The Grand Prix season is over.
The skaters who ranked in the top six over the course of the six-event campaign are on their way to Sochi for the Grand Prix Final in early December.
I have to be honest, the series left me scratching my head on more than a couple of occasions.
My biggest issue is the fact that the fields are so small now that if there is a withdrawal during the event, it can compromise the quality of the competition for the viewers.
The most glaring example that comes to mind is the field at the Cup of China where there were only nine men to hit the ice initially instead of 10. Two more then withdrew before skating their free programs, leaving seven men in total and not much of a competition.
My other issue is how the substitutes are chosen. It would have been a no-brainer for me to have Skate Canada champion Kaetlyn Osmond be the first person to be offered a place if one became available in the ensuing four events after her victory. There were spots that came up because athletes withdrew and yet none came Osmond's way. It is the hosting federation of each of the six events which gets to extend the invitation to the athlete for their competition.
Re-examining the process
I believe that this process needs to be re-examined in favour of the athletes, the competition and not just the federations. However, since it is the hosting federations that vote on the rules, I am not sure it will happen. The federations after all foot the bill for the event, while the ISU's obligations are only for the Grand Prix Final and the prize money, making this beyond their control.
Let's start with the ladies. I am not worried that Japan's Mao Asada took the title over teammate Akiko Suzuki. What was surprising was that she did it while 'popping' four of her jump elements. There was a lot of chat on Twitter commenting that it didn't seem fair given the superb performance turned in by Suzuki on her way to winning the free program.
In checking things out for myself, what I discovered was that what Asada did, she did very well and was appropriately rewarded. The same could be said for Suzuki. The issue came down to the math and the fact that for the second time in a row, Suzuki placed fifth in the short program and was unable to close the gap in the free.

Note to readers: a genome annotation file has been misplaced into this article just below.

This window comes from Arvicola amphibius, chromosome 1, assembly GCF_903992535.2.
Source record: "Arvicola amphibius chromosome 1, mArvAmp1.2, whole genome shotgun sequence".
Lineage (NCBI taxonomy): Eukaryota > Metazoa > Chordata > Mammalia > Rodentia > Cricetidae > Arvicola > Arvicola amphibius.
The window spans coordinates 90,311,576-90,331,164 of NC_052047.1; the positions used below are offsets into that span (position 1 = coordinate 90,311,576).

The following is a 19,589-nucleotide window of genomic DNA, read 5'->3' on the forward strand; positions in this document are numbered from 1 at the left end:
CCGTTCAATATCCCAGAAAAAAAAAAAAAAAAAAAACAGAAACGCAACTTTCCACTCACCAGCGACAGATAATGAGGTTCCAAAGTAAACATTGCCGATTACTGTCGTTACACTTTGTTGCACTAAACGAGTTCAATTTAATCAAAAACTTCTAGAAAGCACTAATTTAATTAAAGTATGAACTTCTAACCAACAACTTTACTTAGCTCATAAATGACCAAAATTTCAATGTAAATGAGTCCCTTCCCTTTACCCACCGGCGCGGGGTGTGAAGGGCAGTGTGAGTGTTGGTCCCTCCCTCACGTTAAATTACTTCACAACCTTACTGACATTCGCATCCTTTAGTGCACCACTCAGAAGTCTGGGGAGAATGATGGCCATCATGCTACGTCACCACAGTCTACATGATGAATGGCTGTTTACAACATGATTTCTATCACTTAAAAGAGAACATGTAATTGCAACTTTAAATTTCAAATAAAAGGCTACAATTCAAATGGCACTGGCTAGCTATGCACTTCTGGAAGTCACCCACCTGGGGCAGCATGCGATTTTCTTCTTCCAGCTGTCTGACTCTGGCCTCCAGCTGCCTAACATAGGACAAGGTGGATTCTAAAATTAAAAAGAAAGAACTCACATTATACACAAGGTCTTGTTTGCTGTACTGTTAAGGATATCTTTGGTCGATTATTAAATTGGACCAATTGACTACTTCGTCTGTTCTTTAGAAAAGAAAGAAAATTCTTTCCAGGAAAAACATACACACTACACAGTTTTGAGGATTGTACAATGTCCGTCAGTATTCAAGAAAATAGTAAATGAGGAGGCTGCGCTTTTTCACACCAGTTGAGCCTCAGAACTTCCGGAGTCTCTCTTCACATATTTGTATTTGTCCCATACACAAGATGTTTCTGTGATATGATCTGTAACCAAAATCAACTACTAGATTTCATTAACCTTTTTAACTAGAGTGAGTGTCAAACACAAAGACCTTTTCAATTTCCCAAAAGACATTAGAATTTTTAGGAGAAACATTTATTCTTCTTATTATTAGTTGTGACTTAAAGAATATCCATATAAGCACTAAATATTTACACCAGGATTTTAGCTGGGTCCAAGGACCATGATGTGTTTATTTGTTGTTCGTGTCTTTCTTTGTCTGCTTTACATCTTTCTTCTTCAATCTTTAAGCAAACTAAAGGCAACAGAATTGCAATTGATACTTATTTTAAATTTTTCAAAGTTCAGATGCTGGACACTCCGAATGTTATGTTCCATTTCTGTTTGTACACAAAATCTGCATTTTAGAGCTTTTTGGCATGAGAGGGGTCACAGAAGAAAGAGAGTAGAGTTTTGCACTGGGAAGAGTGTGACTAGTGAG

The final and very small .05 margin separating the gold and silver medallists should serve as a cautionary tale for these two at the Grand Prix Final.
Yuzuru Hanyu is turning out to be the man to beat this season. He set another mark in the short program, besting his own world record from Skate America by .25. Hanyu also won the free program to give him the title ahead of Daisuke Takahashi.
Earning Grand Prix Final spots
Both men have now earned spots for the Grand Prix Final, giving Japan an unprecedented four out of six entries in the men's event.
American ice dancers Meryl Davis and Charlie White were going to walk away with the NHK title unchallenged in my opinion, which is exactly what happened. Paying closer attention to their free dance, I am still unmoved. Set to the music and story of the Hunchback of Notre Dame, Esmerelda and his unrequited love, I am still waiting for the passion and the suffering to become apparent.
For me it's just not there.
Davis and White have hit so many home runs in the past with their free dances that I guess I just want more. Regardless, I am really looking forward to their head-to-head match-up in a couple of weeks against Canadians Tessa Virtue and Scott Moir in Sochi.
The Russian pair of Vera Bazarova and Yuri Larionov came to Sendai in order to clinch the title and their spot for the Grand Prix Final. Mission accomplished.
Canadians Kirsten Moore-Towers and Dylan Moscovitch had a much stronger showing in Sendai in winning the silver medal and qualifying as the last entry for the Grand Prix Final.
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